The first signs of fall are in the air in Boulder County, especially at the higher elevations near Ward, Jamestown, Allenspark and Nederland. The nights cool off quicker, there is dew on the grass in the mornings, and the trees in the high country are showing signs of changing. Now is the time to grab someone you love (or at least enjoy spending time with), a pumpkin spice latte (this is a must) and hit the road for a scenic drive through some of the Colorado’s most scenic areas. Here are my top 5 favorite scenic fall drives in Colorado.
1. Peak to Peak Highway.
The Peak to Peak highway (Hwy 72) is actually the oldest scenic byway in the state. It starts in the casino town of Blackhawk and wanders its way through or near old mining towns like Nederland and Ward to its final destination of Estes Park. I personally love to stop at the Long’s Peak viewing pull off near Twin Sisters Peak and take in views of the highest point in Boulder County, most northerly fourteen-thousand-foot peak (14er) in the Rocky Mountains, and one of the most grand, unique and impressive mountains anywhere in the world. This 55-mile drive takes you through some of Colorado’s most coveted public lands and ends at Rocky Mountain National Park (RMNP).
Local’s Secret: Try heading up Left Hand Canyon Drive, through Ward, connect to Peak to Peak Hwy and then head toward RMNP.
2. Trail Ridge Road.
Trail Ridge Road is located in RMNP and is the highest continuous paved road in North America. It starts in Estes Park on the east side of RMNP and continues to Grand Lake on the west. You climb to more than 12,183 feet and look down over the beautiful valleys below. While you are in Rocky Mountain National Park during the fall you must stop, watch and listen to the elk as they bugle.
Local’s Secret: If you want to take the road less traveled, opt for Old Fall River Road up to RMNP’s Alpine Visitor’s Center. This is a one-way road that heads west through the Park. It is sure to give you some of the most beautiful views and is usually less busy than Trail Ridge Road. For a period of time it was the only auto road to RMNP’s high country and most people don’t even know it exits!
3. US 34 Big Thompson Canyon.
Highway 34 is my favorite way to travel to Estes Park any time of the year, but it is truly spectacular during the fall. Start your journey in Loveland, Colorado and head west, following the Big Thompson River. This route was routinely closed for reconstruction after the 2013 flood but it is open again year-round as of Spring, 2018. You could still be stopped for delays until reconstruction is complete (estimate to be December, 2018) but even with some delays the drive is still well worth it.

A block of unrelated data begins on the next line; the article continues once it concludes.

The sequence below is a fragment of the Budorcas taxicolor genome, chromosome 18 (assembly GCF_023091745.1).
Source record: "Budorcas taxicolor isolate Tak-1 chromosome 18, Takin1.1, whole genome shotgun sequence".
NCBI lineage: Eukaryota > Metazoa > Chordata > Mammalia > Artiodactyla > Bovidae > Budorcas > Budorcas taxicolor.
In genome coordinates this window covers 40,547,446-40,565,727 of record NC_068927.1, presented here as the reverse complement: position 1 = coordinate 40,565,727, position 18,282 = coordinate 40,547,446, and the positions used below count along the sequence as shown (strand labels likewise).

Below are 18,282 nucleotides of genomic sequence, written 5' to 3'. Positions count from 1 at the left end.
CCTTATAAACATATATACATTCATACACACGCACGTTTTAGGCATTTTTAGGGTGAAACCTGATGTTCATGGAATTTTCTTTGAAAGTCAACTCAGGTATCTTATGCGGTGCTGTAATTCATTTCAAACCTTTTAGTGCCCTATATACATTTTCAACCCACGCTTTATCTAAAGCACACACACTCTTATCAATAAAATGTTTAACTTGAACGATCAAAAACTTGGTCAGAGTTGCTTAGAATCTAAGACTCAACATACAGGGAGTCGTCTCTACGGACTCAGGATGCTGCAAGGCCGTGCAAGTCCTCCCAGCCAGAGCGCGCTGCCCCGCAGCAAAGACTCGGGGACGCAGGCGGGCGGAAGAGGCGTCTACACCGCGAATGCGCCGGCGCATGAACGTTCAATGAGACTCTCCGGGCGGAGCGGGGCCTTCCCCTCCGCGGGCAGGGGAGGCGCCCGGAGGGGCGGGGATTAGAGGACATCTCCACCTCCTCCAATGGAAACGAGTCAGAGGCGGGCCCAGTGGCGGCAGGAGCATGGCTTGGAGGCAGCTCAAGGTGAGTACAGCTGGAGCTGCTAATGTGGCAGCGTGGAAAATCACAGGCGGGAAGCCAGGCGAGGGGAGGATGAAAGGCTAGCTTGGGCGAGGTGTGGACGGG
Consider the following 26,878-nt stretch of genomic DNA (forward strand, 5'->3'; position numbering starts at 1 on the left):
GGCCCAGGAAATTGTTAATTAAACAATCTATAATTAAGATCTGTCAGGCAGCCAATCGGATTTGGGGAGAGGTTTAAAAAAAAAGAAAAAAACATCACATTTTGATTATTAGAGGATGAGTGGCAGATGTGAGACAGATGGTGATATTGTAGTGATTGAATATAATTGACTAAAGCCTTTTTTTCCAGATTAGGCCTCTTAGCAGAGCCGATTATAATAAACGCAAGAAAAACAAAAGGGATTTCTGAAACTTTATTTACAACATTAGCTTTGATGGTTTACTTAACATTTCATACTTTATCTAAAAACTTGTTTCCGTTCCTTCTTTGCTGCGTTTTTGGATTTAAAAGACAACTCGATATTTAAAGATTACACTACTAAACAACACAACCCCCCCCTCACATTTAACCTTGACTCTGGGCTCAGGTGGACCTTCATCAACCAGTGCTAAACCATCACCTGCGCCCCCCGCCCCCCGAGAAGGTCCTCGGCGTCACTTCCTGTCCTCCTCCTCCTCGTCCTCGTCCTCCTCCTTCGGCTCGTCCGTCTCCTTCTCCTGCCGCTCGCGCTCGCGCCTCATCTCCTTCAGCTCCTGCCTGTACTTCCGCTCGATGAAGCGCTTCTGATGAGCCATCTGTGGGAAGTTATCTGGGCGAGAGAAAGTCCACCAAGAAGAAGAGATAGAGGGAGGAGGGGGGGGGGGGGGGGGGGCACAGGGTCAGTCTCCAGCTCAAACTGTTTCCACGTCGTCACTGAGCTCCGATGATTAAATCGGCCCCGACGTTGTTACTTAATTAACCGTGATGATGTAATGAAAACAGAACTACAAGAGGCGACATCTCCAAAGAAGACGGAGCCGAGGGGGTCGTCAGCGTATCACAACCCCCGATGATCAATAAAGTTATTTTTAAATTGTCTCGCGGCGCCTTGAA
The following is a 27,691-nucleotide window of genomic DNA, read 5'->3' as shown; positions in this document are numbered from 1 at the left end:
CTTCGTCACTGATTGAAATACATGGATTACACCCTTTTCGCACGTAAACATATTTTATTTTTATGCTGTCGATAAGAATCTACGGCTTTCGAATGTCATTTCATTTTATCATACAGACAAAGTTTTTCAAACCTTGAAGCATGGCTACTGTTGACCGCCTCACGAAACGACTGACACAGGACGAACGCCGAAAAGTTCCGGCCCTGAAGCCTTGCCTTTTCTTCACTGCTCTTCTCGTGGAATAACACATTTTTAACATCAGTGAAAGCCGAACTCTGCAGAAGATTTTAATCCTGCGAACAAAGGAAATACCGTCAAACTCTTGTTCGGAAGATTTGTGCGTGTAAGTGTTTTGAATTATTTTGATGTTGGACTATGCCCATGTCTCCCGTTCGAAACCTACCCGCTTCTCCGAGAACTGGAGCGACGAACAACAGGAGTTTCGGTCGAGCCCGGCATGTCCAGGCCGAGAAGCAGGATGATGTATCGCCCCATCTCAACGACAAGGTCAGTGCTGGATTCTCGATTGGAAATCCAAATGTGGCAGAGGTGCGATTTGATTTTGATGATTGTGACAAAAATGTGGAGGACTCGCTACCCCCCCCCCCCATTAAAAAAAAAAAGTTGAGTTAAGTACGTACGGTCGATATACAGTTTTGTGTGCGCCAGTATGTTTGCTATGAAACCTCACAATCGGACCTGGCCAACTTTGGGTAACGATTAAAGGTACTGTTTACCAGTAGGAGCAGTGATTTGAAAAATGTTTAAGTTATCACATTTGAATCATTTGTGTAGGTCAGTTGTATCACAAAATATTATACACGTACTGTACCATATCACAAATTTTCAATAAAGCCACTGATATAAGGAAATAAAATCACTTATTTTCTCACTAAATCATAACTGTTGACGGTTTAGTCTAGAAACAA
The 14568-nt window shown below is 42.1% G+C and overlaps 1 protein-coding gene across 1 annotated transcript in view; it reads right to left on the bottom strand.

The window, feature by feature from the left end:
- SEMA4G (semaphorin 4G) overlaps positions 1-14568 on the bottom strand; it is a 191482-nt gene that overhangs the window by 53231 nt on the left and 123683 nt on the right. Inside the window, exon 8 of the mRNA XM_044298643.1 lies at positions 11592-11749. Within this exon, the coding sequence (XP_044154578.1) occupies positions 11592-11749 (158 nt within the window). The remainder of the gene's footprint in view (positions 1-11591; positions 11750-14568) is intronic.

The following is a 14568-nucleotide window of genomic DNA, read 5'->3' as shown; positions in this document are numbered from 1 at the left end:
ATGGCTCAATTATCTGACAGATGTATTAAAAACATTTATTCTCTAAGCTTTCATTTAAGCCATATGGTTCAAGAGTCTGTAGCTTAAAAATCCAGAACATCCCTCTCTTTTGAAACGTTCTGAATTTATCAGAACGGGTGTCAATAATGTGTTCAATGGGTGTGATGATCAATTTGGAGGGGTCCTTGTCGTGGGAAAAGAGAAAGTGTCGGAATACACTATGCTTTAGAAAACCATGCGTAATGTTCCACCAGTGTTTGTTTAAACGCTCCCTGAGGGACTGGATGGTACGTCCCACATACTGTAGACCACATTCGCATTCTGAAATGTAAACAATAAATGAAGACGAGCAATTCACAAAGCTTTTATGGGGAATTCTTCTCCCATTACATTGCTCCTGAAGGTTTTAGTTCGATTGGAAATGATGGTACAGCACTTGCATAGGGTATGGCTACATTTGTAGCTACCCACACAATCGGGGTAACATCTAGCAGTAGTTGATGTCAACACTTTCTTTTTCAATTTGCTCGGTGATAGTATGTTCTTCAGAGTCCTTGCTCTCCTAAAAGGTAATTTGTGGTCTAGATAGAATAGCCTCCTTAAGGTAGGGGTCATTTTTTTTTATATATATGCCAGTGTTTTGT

Local’s Secret: Looking to extend the drive? Turn west on Hwy 43 near Drake. Go through Glen Haven down to Estes Park. It’s a beautiful, secluded road with many Aspen groves.
4. San Juan Skyway.
The San Juan Skyway is also known as the Million Dollar Highway. It cuts through the San Juan and Uncompahgre National Forests and through the old mining towns of Durango, Silverton, Ouray and Ridgeway. This route, with all there is to see, can easily be broken down into two or three days. There are many jaw dropping cliffs and majestic vistas. It truly offers million-dollar views; this is the type of drive you will remember for a lifetime.
5. Cache La Poudre – North Park
Many people know there is a South Park, Colorado but did you know there is a Middle Park and a North Park? The Cache La Poudre Scenic Byway will take you to view the beauty of the lesser known North Park Valley where deer, elk and moose wander freely. This valley was named by French fur traders and little has changed in the landscape since. Take Hwy 14 west of Fort Collins and then north toward North Park.
Local’s Secret: Bring a pair of binoculars and keep your eyes peeled for big horn sheep. Fall is their mating season so you might be able to see two males butting heads.
Colorado is home of 26 scenic and historic byways so these 5 are just the beginning of your exploration of this beautiful state that we are so fortunate to call home.